Similar parts are given the same reference number in all the Figures of the drawings wherever this is appropriate.
The brackets of the invention as described and shown herein are intended for use with the so-called straight wire technique with which each bracket is attached to its respective tooth in an attitude such that, as the arch wire attempts to return to its preformed arch shape and to be straight as seen in a labial-lingual plane, the tooth is moved toward its desired optimized position and attitude. In order for the arch wire to be straight at the conclusion of the procedure the brackets for different teeth must accommodate for the very different inclinations of the tooth surfaces to which they are attached. There are two main methods by which this is done, either by suitable shaping of the bracket bases and of their base surfaces that contact the teeth surfaces, or by changing the inclination of the arch wire slots.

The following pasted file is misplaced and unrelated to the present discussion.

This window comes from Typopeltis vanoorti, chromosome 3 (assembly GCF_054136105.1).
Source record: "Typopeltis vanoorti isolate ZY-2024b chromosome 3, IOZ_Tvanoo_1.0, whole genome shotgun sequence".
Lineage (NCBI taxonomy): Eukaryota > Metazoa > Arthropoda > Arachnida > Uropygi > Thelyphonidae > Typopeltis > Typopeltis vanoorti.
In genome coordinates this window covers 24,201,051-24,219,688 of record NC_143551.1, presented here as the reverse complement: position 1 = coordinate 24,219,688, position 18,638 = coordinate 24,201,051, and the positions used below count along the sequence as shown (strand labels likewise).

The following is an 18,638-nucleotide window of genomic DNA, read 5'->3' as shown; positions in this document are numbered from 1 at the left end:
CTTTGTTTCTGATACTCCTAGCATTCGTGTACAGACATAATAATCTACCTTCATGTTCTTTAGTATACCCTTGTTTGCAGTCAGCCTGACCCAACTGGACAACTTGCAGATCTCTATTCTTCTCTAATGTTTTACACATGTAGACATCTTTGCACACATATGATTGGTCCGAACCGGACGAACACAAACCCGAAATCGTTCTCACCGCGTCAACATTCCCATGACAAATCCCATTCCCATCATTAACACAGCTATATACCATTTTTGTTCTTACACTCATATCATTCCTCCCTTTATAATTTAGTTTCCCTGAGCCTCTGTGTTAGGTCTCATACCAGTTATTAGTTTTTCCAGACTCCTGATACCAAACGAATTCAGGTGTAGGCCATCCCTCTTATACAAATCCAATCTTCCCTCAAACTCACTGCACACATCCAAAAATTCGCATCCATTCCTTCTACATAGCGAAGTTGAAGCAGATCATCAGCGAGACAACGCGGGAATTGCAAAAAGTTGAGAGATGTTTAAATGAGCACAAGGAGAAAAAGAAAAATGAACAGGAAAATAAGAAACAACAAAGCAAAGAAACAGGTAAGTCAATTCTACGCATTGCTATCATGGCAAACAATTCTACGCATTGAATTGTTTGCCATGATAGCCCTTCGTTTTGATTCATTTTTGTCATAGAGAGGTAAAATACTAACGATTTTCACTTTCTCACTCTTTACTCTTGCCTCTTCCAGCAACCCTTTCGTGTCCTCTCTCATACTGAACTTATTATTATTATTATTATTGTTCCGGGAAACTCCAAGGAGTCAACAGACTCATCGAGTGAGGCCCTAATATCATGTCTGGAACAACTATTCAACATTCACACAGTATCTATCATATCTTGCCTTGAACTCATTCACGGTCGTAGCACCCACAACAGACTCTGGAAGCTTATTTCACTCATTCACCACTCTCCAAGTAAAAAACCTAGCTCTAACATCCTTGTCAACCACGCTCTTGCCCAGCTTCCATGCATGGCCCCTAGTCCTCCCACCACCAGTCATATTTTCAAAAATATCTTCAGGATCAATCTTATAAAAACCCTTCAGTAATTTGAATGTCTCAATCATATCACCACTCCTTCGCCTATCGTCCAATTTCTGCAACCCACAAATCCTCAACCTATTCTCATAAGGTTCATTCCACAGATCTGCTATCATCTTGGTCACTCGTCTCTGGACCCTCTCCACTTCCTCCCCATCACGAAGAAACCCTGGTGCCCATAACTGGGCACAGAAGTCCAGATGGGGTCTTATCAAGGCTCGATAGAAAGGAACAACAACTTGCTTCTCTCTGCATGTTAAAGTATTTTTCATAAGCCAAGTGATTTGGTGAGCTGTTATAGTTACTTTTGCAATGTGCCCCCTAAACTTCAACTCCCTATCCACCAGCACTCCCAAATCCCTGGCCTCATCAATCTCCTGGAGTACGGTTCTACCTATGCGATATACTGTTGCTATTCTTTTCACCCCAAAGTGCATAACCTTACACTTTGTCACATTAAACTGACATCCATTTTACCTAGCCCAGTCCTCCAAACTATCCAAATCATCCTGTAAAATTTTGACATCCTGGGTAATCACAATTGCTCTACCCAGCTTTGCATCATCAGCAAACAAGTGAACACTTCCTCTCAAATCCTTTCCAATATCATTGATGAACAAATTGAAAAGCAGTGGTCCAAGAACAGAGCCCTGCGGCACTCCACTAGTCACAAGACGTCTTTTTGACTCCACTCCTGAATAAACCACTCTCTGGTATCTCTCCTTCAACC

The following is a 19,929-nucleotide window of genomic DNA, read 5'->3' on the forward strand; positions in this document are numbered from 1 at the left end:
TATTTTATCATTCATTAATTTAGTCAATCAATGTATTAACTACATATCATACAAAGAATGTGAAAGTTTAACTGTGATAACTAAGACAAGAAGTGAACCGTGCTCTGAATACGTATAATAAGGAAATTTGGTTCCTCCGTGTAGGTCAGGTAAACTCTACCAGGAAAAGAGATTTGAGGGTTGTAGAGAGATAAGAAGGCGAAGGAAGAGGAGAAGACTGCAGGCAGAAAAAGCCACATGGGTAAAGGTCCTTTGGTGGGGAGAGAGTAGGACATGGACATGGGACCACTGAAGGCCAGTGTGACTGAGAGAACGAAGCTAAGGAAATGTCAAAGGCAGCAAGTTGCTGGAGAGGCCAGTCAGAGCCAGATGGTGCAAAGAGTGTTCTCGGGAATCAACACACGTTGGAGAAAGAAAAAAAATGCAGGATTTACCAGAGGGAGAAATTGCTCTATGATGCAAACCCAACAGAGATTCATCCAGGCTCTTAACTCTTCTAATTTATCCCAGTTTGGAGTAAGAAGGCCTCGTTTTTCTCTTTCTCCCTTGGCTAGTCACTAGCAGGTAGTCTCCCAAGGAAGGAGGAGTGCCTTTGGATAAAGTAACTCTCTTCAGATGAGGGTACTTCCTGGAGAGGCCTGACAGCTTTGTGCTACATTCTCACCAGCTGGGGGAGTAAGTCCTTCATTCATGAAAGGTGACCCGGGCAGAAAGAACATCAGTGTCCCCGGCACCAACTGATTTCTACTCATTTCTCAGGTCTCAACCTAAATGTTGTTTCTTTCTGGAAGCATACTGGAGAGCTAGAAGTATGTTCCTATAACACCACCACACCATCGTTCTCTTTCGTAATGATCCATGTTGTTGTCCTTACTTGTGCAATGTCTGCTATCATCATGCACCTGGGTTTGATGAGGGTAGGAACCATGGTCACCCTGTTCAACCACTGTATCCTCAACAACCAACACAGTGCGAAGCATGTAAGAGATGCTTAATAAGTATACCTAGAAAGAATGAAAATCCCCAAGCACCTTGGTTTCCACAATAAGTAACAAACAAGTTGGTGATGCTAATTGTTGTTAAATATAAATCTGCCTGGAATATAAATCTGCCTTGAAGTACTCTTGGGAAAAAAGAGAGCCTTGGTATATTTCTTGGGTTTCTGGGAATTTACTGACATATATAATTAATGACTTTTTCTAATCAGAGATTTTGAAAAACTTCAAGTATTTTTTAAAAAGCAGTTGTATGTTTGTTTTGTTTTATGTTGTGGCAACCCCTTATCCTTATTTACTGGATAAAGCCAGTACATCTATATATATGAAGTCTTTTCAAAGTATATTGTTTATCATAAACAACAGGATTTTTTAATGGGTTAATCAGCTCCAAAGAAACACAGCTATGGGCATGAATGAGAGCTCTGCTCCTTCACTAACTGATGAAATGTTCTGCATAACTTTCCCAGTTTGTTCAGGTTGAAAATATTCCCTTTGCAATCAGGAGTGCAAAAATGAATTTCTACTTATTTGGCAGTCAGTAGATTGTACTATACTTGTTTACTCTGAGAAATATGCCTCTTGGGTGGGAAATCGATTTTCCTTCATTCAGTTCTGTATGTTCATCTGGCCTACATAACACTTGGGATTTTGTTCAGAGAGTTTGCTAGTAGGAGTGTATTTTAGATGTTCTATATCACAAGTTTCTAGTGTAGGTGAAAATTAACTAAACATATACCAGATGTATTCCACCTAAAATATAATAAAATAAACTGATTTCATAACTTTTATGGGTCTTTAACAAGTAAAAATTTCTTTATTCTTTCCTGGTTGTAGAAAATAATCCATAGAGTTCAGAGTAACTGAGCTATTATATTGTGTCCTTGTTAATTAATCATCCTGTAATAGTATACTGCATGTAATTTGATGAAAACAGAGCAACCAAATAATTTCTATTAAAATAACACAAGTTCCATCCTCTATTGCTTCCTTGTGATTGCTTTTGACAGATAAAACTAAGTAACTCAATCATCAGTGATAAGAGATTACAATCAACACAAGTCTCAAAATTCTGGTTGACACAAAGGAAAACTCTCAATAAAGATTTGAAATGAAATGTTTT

In the brackets shown herein the torque requirements (except rotation about a mesial distal axis), angulation requirements (rotation about a labial lingual axis), and first order pre-adjustments, are obtained by suitable shaping of the bracket bases, particularly of the surface that engages the tooth surface, and by variation of the base thickness, so that when the teeth are in their optimum attitude and rotational position all of the slot surfaces engaged by the arch wire are aligned. Preadjustment of rotation about the mesial-distal axis (crown torque) are made by forming the archwire slots at different angles. The base shapes and slot angles required for the different brackets will be apparent to those skilled in the art and need not be described herein.